Remember when New York City's unionized sanitation workers refused to work during the middle of a deadly blizzard in 2010? All because they were protesting the budget?
Selfish Sanitation Department bosses from the snow-slammed outer boroughs ordered their drivers to snarl the blizzard cleanup to protest budget cuts -- a disastrous move that turned streets into a minefield for emergency-services vehicles, The Post has learned.
Miles of roads stretching from as north as Whitestone, Queens, to the south shore of Staten Island still remained treacherously unplowed last night because of the shameless job action, several sources and a city lawmaker said, which was over a raft of demotions, attrition and budget cuts.
"They sent a message to the rest of the city that these particular labor issues are more important," said City Councilman Dan Halloran (R-Queens), who was visited yesterday by a group of guilt-ridden sanitation workers who confessed the shameless plot.
Remember when that protest resulted in the death of a new born baby who could not be reached by an ambulance because workers refused to clear the streets?
A blizzard baby delivered inside the lobby of a snowbound Brooklyn building died after an emergency call of a woman in labor brought no help for nine excruciating hours.
The baby's mother, a 22-year-old college senior, was recovering Tuesday night at Interfaith Medical Center, where her newborn was pronounced dead at 6:34 p.m. on Monday. That was 10 hours after the first 911 call from the bloody vestibule on Brooklyn Ave. in Crown Heights.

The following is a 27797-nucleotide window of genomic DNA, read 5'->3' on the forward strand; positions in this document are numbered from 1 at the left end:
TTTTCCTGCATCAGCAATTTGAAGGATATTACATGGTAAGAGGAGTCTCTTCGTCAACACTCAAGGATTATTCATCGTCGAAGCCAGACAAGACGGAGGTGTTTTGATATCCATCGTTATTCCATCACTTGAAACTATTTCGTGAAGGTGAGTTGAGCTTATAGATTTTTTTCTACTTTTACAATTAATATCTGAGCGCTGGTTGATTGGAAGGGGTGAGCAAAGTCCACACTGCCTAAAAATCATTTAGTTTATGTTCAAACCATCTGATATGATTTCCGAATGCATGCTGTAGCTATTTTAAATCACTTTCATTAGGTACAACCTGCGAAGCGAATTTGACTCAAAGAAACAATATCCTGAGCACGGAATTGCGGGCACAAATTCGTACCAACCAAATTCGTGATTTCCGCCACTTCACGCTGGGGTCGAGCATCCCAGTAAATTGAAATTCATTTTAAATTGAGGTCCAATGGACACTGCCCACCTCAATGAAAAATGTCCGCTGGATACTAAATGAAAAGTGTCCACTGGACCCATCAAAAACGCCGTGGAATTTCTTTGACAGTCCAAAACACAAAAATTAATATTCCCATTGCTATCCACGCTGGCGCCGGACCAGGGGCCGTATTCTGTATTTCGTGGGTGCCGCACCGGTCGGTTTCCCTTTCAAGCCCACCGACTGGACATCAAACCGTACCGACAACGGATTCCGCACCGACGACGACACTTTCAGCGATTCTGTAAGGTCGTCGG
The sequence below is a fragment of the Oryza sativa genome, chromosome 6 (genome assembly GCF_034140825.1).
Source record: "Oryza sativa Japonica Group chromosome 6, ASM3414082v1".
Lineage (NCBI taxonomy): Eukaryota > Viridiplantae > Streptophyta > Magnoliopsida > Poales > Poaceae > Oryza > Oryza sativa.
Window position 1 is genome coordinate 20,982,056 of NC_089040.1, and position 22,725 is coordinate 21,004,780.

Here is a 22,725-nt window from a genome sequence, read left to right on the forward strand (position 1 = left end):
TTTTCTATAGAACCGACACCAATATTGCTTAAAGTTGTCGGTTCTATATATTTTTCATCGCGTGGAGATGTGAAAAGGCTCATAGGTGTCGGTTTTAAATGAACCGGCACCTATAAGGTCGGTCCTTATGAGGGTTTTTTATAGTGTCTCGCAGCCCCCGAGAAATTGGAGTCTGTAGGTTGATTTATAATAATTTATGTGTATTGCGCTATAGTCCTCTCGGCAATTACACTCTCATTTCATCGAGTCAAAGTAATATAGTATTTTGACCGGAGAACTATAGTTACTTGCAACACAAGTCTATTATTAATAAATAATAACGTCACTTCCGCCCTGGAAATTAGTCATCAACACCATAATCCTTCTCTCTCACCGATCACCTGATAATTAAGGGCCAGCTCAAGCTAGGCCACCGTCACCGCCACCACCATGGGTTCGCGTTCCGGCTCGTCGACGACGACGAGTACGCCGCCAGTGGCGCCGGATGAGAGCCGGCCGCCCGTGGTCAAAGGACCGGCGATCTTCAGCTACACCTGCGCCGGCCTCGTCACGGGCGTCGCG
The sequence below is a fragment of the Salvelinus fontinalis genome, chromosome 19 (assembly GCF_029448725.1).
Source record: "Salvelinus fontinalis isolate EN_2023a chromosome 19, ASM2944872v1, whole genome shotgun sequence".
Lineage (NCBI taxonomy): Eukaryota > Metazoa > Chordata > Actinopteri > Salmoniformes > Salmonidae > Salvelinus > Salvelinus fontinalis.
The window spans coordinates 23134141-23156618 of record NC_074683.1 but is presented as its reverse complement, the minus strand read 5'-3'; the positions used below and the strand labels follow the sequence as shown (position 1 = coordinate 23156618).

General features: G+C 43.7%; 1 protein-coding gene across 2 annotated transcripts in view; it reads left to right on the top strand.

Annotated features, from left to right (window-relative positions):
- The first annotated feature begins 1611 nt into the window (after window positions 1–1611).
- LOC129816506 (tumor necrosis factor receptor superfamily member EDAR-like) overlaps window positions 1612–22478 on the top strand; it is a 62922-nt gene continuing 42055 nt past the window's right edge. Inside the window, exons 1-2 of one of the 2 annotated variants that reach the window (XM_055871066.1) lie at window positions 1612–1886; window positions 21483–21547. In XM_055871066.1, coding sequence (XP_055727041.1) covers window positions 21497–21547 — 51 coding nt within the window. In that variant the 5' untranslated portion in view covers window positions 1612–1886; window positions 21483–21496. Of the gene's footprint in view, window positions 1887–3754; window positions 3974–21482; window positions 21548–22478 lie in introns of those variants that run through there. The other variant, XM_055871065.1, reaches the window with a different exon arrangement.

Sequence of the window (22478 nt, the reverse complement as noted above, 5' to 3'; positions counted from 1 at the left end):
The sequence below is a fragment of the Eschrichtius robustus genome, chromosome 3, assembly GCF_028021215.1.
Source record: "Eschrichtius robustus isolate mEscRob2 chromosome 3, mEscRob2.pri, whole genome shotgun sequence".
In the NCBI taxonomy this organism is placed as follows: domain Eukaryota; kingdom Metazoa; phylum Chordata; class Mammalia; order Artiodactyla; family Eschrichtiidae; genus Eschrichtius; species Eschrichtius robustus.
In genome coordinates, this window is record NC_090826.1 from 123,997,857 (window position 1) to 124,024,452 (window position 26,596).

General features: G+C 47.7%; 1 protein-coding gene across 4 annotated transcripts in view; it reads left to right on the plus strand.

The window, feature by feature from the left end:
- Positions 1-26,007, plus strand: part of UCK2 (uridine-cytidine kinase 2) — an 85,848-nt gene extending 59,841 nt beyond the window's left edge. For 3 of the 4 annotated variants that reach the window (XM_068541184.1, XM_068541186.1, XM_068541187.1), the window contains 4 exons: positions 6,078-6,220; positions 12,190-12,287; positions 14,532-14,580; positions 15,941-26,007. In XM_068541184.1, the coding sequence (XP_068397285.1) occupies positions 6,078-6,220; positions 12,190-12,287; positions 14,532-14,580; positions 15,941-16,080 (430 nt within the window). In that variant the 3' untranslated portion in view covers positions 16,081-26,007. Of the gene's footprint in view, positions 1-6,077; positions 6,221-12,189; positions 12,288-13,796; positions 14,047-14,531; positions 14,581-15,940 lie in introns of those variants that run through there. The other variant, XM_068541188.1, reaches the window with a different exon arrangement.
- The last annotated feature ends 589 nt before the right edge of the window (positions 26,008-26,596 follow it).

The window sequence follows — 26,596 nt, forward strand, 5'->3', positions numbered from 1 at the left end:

"No one could get to her. Crown Heights was not plowed and no medical aid came for hours," said the student's mother.
Well now, unionized utility workers are going on strike....in the middle of a heat wave.
Negotiations stopped just before 2 a.m. Sunday, a couple of hours after the existing contract expired. The impasse came as New York braced for more high temperatures that will increase demand for air conditioning among the utility's 3.2 million customers.
On Sunday morning, police set up barricades in front of Con Ed's headquarters near Manhattan's Union Square. Only two workers stood there, but they said more were expected as they awaken and learn about the lockout.
"This is crazy! There's a heat wave," said David Palomino, a facility mechanic who rushed to headquarters after finishing his early shift to find out what was coming next.
The good news:
The 8,500 unionized workers told the company they'd be willing to work without a contract to keep the power company running, said John Melia, spokesman for Local 1-2 of the Utility Workers of America.
"We did everything to avert this action," he said. "We recognize that New York City is sweltering right now. ... We recognize we have a responsibility to the people of New York City and Westchester County," the suburban county north of the city.